5. Not all of the distillation process can be automated. The end goal (for optimal essential oil yield and separation) is to have distillate leaving the still around 100 F. Cooling water temperature, cooling water flow, ambient temperatures, the density of the plant material and the power level of the controller will all affect the temperature of the still’s output. So the first hour+ of the distillation will have you monitoring the distillate and adjusting cooling water flow and/or power level. Once a temperature/output stability is reached, the still can run on its own for hours.

Some questions you may have:

  • Q: Why are you selling your production still?
    • A: Blue Ridge Aromatics is ready for a bigger still. I have most of the parts and most of the design, but not the time or capital to complete a new (bigger) still. Proceeds from this sale will fund the time and materials to do so.
  • Q: How much oil can I make with Dante?
    • A: Realistically, that depends on your energy and persistence! My batches with Dante have ranged from a measly few ml of oil to about 500ml. You will need to find the plants available to you that yield well. I can provide some guidance on this subject (mainly Eastern USA climate). Additionally, harvesting, processing, loading, unloading and cleaning the still are all labor-intensive jobs. For many batches, the prep and cleanup far exceed the actual distillation time. So one can only make as much oil as they have the energy for.
      • Starting an essential oil business with Dante: This is what I did. Using this still, and having found the plants that work for me, I am able to produce enough essential oil to sell small bottles of select species here on the website, at farmer’s markets and a limited number of retail stores.
  • Q: Can the cooling water be re-circulated or well or municipal water?
    • A: Re-circulated – The problem with cooling water re-circulation is that the cooling water will continually rise in temp, causing runaway distillate temps that, un-checked, will lead to losing oil as vapor. Perhaps a large reservoir such as a swimming pool could be used if you’d like to heat your pool with your still. It might not be a good idea for a pond with flora and fauna though.
    • A: Well or municipal water: This is reasonable but batch costs will increase; either electrically for a well pump or in utilities costs for water/sewer. Expect to use around 20+ gallons per hour of ~65 F water. Note: the still controller can be dialed back to as slow as you want to go, reducing the need for cooling water.
    • A: Note on using well or municipal water in the boiler. Cleaning the heating element is even more important with mineral-rich well water or chlorine/flouride-containing municipal water.  If the element gets too dirty, it will self-destruct. For municipal water, it would be best to fill the still and let it sit overnight, uncovered, so it has time to evaporate the chemicals before loading your batch and running it.
  • Q: Can I collect essential oil AND hydrosol with this still?
    • A: Absolutely! The essential oil separator (essencier) lets the oil accumulate while overflowing the hydrosol, so it is easy to collect both in the same batch. Collecting hydrosol (and not re-circulating it back into the boiler) will lower the still’s water level over time so the total possible distillation time will be reduced accordingly. A simple workaround for a long distillation where you want to collect a bunch of hydrosol would be to slowly add water to the boiler as you go.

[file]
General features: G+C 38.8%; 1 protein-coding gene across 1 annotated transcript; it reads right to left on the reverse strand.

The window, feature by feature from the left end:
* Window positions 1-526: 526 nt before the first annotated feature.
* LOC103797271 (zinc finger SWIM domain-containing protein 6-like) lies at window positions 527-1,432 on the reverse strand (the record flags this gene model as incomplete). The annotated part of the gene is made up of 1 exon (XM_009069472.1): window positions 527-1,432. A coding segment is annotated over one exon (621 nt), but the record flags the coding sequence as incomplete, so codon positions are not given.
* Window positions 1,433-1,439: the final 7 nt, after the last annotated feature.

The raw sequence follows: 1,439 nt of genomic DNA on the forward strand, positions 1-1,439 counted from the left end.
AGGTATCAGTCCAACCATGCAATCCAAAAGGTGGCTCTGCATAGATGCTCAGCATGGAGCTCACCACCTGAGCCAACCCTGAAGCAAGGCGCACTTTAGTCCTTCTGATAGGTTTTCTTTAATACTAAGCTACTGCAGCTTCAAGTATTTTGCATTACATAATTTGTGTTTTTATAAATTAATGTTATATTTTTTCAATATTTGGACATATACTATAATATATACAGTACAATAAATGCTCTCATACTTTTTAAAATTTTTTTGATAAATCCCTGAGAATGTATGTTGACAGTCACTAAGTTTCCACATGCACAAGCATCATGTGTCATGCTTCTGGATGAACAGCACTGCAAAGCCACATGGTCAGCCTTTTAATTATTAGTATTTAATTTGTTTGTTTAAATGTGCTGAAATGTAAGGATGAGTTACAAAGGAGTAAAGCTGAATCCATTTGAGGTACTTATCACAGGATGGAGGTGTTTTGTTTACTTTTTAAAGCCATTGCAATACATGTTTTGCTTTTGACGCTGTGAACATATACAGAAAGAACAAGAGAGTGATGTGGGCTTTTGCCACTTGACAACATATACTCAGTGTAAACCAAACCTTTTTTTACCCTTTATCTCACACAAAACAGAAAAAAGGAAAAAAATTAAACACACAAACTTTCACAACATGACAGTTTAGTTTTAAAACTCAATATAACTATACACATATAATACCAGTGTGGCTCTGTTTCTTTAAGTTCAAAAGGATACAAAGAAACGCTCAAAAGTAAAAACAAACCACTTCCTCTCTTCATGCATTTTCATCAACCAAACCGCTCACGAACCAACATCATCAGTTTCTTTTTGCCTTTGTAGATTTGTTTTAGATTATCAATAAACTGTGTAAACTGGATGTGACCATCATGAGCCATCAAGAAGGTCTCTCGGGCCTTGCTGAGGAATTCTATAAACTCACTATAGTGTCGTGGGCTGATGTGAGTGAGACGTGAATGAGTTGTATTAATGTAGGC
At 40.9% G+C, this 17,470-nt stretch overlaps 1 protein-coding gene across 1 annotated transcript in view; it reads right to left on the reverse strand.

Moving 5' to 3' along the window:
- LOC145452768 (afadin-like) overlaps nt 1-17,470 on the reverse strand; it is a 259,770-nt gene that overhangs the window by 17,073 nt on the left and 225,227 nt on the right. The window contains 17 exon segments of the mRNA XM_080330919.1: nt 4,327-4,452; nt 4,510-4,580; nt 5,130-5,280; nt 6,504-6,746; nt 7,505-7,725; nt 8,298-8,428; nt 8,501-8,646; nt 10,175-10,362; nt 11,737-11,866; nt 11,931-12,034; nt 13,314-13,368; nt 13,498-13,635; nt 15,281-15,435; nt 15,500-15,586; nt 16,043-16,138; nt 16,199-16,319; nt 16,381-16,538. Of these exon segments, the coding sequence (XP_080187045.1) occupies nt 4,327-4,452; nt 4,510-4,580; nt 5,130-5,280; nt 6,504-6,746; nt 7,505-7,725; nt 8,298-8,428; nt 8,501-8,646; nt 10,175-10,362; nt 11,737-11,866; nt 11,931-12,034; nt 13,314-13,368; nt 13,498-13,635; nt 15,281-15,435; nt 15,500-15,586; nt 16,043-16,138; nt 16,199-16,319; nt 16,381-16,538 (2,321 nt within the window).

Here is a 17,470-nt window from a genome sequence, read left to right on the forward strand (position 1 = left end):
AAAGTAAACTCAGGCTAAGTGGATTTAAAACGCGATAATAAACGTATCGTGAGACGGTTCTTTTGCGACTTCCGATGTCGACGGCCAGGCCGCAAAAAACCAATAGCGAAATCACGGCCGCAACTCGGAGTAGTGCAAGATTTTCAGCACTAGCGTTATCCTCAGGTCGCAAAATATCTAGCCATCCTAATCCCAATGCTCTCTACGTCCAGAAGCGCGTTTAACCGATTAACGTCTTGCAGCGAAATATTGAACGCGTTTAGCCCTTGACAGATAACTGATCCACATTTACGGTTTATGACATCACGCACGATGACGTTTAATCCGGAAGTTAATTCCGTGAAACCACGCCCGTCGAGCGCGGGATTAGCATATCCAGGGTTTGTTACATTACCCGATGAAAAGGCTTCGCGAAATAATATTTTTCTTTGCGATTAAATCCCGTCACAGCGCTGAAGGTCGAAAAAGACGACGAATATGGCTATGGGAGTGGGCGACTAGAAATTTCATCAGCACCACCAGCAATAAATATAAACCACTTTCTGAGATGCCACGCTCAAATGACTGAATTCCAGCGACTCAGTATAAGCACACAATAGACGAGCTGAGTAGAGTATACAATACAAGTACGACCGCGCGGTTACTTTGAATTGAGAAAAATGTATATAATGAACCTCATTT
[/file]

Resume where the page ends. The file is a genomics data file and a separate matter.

• Q: How long is each batch?
    • A: That is going to vary significantly depending on the type/density of the plant material you distill. In general, fleshy herbs like mint will need very little time before they’re done producing oil; like 45 minutes to 1.5 hours. Slightly woody plants like lavender will require a little more time (2-4 hours). Woody or waxy plants like pine, fir, eucalyptus or spruce needles/branches will need around 6 hours. Aromatic roots like Ginger take around 12 hours. Citrus peels keep (slowly) producing oils for 24+ hours!
  • Q: Can Dante be operated outdoors?
    • A: Yes with a caveat. There is no reason this still cannot be operated outside in clear weather. However, rain poses an electrocution risk. The controller and electrical connections are water-resistant but should not be left outside or operated in the rain. If the still controller and heating element are brought indoors when not in use, the still itself could remain outside indefinitely as it will not corrode.
  • Q: Will you provide instruction/guidance on the setup and operation of the still?
    • A: Of course! I am putting together a start-up guide to come with the still and will be available to you by email/phone for any questions.
  • Q: Can you ship Dante?
    • A: That can be arranged. It would be packed on a pallet and shipped freight/LTL. It would weigh a few hundred lbs. My preference would be an in-person sale so hands-on demonstration is possible but if not, we can work it out with a demonstration video and phone consultation.
  • Q: Will you be able to provide replacement parts/service?
    • A: Dante is designed to require very little in the way of maintenance or repairs. That said, if any problems do arise, I will be here for you. No foreign call center; you will have the direct number of the guy who built the still.
  • Q: Why stainless steel vs. copper?
    • A: There are pros and cons to each metal in regards to distillation. It is my opinion that stainless steel is a better choice for ease of use, durability and long-term production.
      • Stainless Steel: Very durable. Does not corrode. Does not react with essential oils. Cleans easily with soap and water. The drawback: Essential oils and hydrosols can take up to a few months to age into their “true-to-plant” aroma.
      • Copper: Very pretty but a soft metal that is prone to denting and over-heating damage. Corrodes over time, especially when heated and exposed to various chemicals. Difficult to clean; the metal is more porous and usually requires an acid wash to remove corrosion/staining caused by essential oils. Can sometimes change the color of essential oils. The benefit: copper reacts with certain foul-smelling sulfur compounds that naturally occur in an essential oil distillation. The sulfur compounds are deposited on the copper rather than remaining in solution in the essential oil. So the oil comes right out of the still smelling “cleaner” than with a stainless steel still with less or no aging time needed.